120 Hours In The Desert
It has now been almost three weeks since me and the rest of the PLP 11 family returned home from New Mexico, and I’m still coming down off of it. It was an amazing trip, and it made me realize that from here on out it’s pretty much impossible to rank the PLP trips we’ve been fortunate enough to go on in the last 4 years. They’re all so uniquely incredible with their own unforgettable experiences, and let me tell you, New Mexico was certainly no exception.
The 5 days we spent out in the desert were likely the busiest and most jam-packed of my life. Getting back to the hotel at 11 o’clock and waking up as early as 3 in the morning was a great time in my opinion. I know that I will never get to experience the same things again in my life, so I looked at everything on our itinerary with a positive mindset. That’s one of the many beauties of PLP, and I’ll always be grateful for these once in a lifetime experiences.
In between the running around and all driving was a legitimate task at hand; our Manhattan Project books. Assigned the job of researching, designing, writing, and putting together an interactive e-book of our own, everyone was constantly on the prowl for the best content and unique ideas. With our driving question: “How did the development of the atomic bomb change the world in a historically significant way”, as always, us students got to decide how we interpreted our assignment. This is one of my favourite aspects to PLP because I love being able to really think about how I want to articulate my findings.
Because our time on the ground in New Mexico was to be so busy, we did most of our work prior to leaving Vancouver, and this made for a much easier and less stressful workflow. Knowing what we needed to capture, whilst also keeping a little room for spontaneous opportunities is definitely the way to go on these field schools. This trip really showed me why the teachers always nag us to do as much as possible before we depart on our trips.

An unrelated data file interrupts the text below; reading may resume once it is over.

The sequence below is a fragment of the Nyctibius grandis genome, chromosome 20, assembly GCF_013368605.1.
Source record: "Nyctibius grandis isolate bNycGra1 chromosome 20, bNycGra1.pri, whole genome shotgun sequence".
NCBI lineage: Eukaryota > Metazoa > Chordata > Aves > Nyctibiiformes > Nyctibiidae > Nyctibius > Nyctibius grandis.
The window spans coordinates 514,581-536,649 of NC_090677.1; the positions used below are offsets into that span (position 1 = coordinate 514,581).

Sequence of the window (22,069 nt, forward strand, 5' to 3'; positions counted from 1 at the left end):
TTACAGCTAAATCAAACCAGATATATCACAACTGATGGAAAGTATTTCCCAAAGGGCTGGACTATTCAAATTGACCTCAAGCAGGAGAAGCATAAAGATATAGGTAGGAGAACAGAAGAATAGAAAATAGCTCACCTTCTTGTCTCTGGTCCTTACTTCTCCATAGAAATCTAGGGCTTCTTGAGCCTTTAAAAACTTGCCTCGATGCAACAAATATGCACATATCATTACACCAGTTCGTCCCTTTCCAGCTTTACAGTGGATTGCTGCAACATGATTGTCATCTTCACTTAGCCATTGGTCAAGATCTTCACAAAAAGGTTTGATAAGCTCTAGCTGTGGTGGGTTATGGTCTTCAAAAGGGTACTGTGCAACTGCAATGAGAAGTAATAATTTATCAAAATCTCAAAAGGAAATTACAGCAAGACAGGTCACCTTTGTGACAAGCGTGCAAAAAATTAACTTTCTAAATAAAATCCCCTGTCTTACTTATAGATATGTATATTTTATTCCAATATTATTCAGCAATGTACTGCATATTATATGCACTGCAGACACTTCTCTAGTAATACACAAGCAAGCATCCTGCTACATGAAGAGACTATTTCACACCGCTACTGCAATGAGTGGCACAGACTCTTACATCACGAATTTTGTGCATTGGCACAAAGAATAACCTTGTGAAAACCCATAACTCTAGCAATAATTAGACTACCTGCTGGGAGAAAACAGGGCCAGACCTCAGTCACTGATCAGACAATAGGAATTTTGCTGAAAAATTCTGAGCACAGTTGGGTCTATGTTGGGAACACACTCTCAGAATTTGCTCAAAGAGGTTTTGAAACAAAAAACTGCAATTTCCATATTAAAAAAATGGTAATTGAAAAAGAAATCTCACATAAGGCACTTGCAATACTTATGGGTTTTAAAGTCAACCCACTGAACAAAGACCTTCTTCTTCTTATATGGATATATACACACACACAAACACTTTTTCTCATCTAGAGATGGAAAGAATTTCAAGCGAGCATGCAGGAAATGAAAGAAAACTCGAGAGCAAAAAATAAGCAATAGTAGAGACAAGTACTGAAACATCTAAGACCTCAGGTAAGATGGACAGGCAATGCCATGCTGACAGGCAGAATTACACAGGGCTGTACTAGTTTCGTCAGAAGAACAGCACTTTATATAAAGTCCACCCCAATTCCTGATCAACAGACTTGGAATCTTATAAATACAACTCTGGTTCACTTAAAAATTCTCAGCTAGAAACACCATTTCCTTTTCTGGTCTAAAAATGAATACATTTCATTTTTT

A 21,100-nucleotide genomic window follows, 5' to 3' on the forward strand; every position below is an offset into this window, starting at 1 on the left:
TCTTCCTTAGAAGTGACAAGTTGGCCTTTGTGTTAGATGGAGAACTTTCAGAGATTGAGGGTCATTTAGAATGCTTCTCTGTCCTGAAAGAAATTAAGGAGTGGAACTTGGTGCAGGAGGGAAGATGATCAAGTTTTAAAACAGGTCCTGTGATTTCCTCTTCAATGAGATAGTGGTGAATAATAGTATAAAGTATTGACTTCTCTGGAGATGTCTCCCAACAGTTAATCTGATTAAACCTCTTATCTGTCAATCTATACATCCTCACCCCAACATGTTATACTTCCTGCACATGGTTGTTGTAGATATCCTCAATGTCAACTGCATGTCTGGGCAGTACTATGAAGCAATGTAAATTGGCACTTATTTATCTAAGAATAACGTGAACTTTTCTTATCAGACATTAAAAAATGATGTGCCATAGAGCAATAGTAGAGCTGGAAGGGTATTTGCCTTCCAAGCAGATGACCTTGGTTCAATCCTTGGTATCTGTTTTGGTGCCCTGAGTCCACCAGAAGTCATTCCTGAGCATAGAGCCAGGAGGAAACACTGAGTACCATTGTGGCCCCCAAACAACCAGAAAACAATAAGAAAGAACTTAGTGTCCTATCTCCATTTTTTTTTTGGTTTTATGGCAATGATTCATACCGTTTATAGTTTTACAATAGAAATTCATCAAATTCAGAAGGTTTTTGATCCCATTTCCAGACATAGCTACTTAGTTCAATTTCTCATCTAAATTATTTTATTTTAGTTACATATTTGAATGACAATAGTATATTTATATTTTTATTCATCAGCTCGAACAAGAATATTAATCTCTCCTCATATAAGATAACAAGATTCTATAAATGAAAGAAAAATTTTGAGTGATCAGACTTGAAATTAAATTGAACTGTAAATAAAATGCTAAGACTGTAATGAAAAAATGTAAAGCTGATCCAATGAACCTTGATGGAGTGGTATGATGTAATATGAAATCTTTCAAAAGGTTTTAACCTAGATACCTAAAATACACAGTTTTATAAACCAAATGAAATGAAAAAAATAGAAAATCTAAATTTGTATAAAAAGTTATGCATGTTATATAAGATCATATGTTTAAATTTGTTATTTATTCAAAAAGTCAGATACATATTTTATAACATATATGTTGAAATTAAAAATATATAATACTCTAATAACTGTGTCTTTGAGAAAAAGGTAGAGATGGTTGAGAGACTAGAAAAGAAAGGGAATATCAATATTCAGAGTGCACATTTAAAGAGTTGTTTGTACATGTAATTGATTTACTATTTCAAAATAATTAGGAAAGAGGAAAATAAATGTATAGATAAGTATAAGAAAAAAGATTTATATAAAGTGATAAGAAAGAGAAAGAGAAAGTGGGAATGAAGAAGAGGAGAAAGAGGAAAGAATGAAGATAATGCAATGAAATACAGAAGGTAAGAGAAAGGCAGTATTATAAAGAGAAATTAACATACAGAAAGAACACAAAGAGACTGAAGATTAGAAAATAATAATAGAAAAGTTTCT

Personally, one of the most important things for me to keep a positive headspace while on these field schools is to also attach myself to a personal project or endeavour. This almost always comes in the form of photography, but for this trip I took myself out of my comfort zone a bit and decided I wanted to create a video. I think this was a super good decision because it worked well with our itinerary. By this I mean that I could keep my camera out at all times and be capturing everything I wanted for my video, while also keeping notes and filtering through the content and experiences that I would be implementing in to my book. I ended up working on my video the entire trip back home and spent another week editing it once we were back. All in all I’m really happy with it and frankly quite impressed with myself for finally achieving my videography aspirations.
This trip was a total success, and I’m super glad that I entered with a positive mindset and left with an even more positive mindset, all because I kept myself flexible and creatively engaged. Thank you to the teachers for once again coordinating another life changing experience, my classmates and I really do appreciate it.